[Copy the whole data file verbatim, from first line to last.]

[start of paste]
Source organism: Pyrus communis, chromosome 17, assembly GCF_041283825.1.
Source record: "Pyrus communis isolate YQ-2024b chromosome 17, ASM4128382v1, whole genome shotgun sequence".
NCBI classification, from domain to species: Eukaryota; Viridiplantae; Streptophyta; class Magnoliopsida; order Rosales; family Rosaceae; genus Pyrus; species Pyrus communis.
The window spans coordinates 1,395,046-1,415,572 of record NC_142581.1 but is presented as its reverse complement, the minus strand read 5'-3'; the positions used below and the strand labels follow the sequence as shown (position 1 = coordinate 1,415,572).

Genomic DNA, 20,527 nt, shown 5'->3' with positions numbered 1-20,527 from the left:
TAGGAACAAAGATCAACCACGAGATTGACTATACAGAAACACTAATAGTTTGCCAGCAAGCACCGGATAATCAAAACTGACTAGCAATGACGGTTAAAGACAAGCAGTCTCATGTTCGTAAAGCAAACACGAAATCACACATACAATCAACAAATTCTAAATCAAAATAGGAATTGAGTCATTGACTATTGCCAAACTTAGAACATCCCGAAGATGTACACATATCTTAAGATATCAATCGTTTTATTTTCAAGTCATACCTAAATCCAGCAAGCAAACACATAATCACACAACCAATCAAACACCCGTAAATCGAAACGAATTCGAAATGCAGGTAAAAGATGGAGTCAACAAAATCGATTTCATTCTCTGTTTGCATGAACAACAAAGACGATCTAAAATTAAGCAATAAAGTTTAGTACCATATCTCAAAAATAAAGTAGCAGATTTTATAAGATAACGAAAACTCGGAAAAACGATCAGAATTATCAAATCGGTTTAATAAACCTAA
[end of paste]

Source organism: Pyrus communis, chromosome 17, assembly GCF_041283825.1.
Source record: "Pyrus communis isolate YQ-2024b chromosome 17, ASM4128382v1, whole genome shotgun sequence".
NCBI classification, from domain to species: Eukaryota; Viridiplantae; Streptophyta; class Magnoliopsida; order Rosales; family Rosaceae; genus Pyrus; species Pyrus communis.
The window spans coordinates 1,395,046-1,415,572 of record NC_142581.1 but is presented as its reverse complement, the minus strand read 5'-3'; the positions used below and the strand labels follow the sequence as shown (position 1 = coordinate 1,415,572).

Genomic DNA, 20,527 nt, shown 5'->3' with positions numbered 1-20,527 from the left:
TAGGAACAAAGATCAACCACGAGATTGACTATACAGAAACACTAATAGTTTGCCAGCAAGCACCGGATAATCAAAACTGACTAGCAATGACGGTTAAAGACAAGCAGTCTCATGTTCGTAAAGCAAACACGAAATCACACATACAATCAACAAATTCTAAATCAAAATAGGAATTGAGTCATTGACTATTGCCAAACTTAGAACATCCCGAAGATGTACACATATCTTAAGATATCAATCGTTTTATTTTCAAGTCATACCTAAATCCAGCAAGCAAACACATAATCACACAACCAATCAAACACCCGTAAATCGAAACGAATTCGAAATGCAGGTAAAAGATGGAGTCAACAAAATCGATTTCATTCTCTGTTTGCATGAACAACAAAGACGATCTAAAATTAAGCAATAAAGTTTAGTACCATATCTCAAAAATAAAGTAGCAGATTTTATAAGATAACGAAAACTCGGAAAAACGATCAGAATTATCAAATCGGTTTAATAAACCTAA